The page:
July 29, 2011
Contact: Karen B. Eldridge, Director of Communications
Washington, D.C. – The Corporation for National and Community Service (CNCS) announced recently that Maryville College had been named to the 2010 President’s Higher Education Community Service Honor Roll for engaging its students, faculty and staff in meaningful service that achieves measurable results in the community.
2010 marks the fifth consecutive year that the College has been recognized by the organization.
The CNCS, which has administered the Honor Roll since 2006, admitted a total of 641 colleges and universities for their impact on issues from literacy and neighborhood revitalization to supporting at-risk youth. Of that total, 511 were named to the Honor Roll, 114 received the recognition of Honor Roll with distinction, 11 were identified as finalists, and six received the Presidential Award.
Maryville College was one of only 16 colleges and universities in Tennessee named to the Honor Roll.
“As members of the class of 2011 cross the stage to pick up their diplomas, more and more will be going into the world with a commitment to public service and the knowledge that they can make a difference in their communities and their own lives through service to others, thanks to the leadership of these institutions,” said Patrick A. Corvington, Chief Executive Officer of CNCS. “Congratulations to Maryville College and its students for their dedication to service and commitment to improving their local communities. We salute all the Honor Roll awardees for embracing their civic mission and providing opportunities for their students to tackle tough national challenges through service.”
According to Maryville College president Dr. William T. “Tom” Bogart, MC students engage the local community with an average of 1,000 hours or more of service a week through both direct volunteering and academic research.
“Our students provide an incredible array of service, and in my first year as president of Maryville College, I have been impressed by the positive impact they make in Blount County and beyond,” Bogart said. “I applaud the work of the Office of Community Engagement, particularly director Preston Fields, who makes sure that our faculty and staff, as well as our students, are aware of needs throughout our community and opportunities for our campus to meet those needs.”
In the 2010-2011 academic year, the Maryville College community adopted a “Year of the Child” theme and focused educational programming, service opportunities and other initiatives on children’s issues. Fields said that the College will continue the theme in the 2011-2012 year with broadened training and strengthened relationships with its community partners.
“The community has proven itself to be a passionate and effective advocate on behalf of children in our region,” he said. “With one in five American children living in poverty, we recognize that children are the most vulnerable to the effects of economic instability.
“Maryville College is committed to working with our non-profit partners to advocate on behalf of the most at-risk members of our community during these tough economic times.”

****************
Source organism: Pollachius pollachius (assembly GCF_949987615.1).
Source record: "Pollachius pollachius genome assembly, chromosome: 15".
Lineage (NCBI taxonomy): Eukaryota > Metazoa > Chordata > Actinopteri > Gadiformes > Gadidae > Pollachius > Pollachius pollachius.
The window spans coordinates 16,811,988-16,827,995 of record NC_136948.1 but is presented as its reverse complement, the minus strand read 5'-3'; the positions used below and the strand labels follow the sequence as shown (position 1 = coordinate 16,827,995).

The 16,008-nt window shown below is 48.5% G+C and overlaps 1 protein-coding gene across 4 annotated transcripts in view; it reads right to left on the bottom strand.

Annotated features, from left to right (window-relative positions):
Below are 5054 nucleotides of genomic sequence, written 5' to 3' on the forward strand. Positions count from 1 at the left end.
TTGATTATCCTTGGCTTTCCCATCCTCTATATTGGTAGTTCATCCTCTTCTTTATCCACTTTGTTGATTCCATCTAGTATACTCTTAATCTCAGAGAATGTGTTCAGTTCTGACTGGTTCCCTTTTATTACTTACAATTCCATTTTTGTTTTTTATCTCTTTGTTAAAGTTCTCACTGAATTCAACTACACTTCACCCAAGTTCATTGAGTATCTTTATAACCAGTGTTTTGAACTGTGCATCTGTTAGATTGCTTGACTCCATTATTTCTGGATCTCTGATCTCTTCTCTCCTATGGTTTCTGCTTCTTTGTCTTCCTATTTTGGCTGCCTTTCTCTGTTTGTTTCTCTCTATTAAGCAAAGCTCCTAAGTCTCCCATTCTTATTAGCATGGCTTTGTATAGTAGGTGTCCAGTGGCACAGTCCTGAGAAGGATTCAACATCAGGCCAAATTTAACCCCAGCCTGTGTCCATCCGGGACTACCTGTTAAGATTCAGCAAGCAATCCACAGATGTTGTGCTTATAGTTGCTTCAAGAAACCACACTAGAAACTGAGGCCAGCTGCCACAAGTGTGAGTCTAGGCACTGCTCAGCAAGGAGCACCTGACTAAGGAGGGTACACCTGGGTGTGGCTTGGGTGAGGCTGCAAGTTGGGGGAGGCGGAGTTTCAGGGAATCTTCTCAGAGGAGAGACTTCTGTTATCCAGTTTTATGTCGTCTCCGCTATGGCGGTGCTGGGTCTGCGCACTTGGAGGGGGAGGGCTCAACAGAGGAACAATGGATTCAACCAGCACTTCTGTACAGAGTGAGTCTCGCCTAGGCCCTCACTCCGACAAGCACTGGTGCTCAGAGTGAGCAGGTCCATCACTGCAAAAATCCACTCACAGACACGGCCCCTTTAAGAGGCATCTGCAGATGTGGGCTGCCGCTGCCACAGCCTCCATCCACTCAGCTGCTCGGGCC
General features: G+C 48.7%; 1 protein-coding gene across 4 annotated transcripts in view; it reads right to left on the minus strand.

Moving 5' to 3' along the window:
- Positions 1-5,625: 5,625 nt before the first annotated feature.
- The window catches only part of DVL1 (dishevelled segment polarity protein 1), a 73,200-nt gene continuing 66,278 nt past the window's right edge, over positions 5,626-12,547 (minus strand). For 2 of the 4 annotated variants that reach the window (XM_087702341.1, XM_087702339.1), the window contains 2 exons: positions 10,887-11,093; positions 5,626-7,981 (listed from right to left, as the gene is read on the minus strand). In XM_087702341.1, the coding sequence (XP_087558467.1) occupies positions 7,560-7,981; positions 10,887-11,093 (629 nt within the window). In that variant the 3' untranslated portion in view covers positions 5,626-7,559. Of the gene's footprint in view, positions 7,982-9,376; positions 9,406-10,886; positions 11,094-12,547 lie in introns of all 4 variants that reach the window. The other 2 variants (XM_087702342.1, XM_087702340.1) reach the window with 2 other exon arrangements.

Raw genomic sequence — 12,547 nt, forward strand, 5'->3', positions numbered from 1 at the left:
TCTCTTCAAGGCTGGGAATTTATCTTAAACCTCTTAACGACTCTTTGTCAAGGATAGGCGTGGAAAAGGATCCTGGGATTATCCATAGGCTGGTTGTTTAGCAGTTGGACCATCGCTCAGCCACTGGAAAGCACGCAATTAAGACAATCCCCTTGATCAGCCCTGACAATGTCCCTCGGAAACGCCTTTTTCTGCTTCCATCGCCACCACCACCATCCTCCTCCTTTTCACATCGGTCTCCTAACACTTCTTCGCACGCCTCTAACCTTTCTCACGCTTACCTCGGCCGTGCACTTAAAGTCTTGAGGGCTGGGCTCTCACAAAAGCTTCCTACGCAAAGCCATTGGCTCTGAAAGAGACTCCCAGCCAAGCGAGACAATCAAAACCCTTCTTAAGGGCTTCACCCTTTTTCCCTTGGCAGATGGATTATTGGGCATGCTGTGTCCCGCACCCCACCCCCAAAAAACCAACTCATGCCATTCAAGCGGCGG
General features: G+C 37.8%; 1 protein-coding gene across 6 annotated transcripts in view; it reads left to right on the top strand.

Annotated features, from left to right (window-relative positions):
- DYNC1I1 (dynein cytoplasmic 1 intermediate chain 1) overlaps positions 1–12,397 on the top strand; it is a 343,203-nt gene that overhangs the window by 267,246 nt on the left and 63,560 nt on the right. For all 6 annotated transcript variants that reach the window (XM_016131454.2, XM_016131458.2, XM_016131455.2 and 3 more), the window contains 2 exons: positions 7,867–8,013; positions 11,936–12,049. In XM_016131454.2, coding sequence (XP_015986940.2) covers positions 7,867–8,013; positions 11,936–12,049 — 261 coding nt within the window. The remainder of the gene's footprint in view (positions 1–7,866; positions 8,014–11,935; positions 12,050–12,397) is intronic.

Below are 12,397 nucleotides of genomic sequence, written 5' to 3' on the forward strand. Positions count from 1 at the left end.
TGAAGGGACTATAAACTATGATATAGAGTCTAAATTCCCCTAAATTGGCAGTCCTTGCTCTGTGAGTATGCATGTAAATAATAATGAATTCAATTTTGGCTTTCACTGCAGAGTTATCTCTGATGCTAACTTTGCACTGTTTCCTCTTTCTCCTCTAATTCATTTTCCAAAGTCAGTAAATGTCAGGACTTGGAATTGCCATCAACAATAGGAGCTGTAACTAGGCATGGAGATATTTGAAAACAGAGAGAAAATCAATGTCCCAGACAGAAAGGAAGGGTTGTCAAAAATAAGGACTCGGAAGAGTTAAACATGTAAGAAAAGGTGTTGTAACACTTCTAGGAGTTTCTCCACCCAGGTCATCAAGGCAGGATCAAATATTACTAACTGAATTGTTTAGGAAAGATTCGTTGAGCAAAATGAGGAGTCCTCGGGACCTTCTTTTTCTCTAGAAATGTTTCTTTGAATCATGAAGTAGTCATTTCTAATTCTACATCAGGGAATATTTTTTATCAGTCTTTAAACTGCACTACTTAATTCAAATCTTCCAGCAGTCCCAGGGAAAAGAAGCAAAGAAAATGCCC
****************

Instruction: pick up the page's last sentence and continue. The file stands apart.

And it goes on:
The Corporation for National and Community Service is a strong partner with the nation’s colleges and universities in supporting community service and service-learning.
Last year, CNCS provided more than $215 million in support to institutions of higher education, including grants to operate service programs and the Segal AmeriCorps Education Awards for college tuition and student loan repayment. CNCS is a catalyst for service-learning programs nationwide that connect community service with academic curricula. Through these programs, in classes, and in extracurricular activities, college students serve their communities while strengthening their academic and civic skills.
CNCS oversees the Honor Roll in collaboration with the U.S. Departments of Education and Housing and Urban Development, Campus Compact, and the American Council on Education. Honorees are chosen based on a series of selection factors, including the scope and innovation of service projects, the extent to which service-learning is embedded in the curriculum, the school’s commitment to long-term campus-community partnerships, and measurable community outcomes as a result of the service. For a full list of recipients and descriptions of their service, visit www.NationalService.gov/HonorRoll.
The Corporation for National and Community Service (CNCS) is a federal agency that engages more than five million Americans in service through its Senior Corps, AmeriCorps, and Learn and Serve America programs, and leads President Barack Obama’s national call to service initiative, United We Serve. For more information, visit NationalService.gov.
Maryville College is ideally situated in Maryville, Tenn., between the Great Smoky Mountains National Park and Knoxville, the state‘s third largest city. Founded in 1819, it is the 12th oldest institution of higher learning in the South and maintains an affiliation with the Presbyterian Church (USA). Known for its academic rigor and its focus on the liberal arts, Maryville is where students come to stretch their minds, stretch themselves and learn how to make a difference in the world. Total enrollment for the fall 2012 semester was 1,093.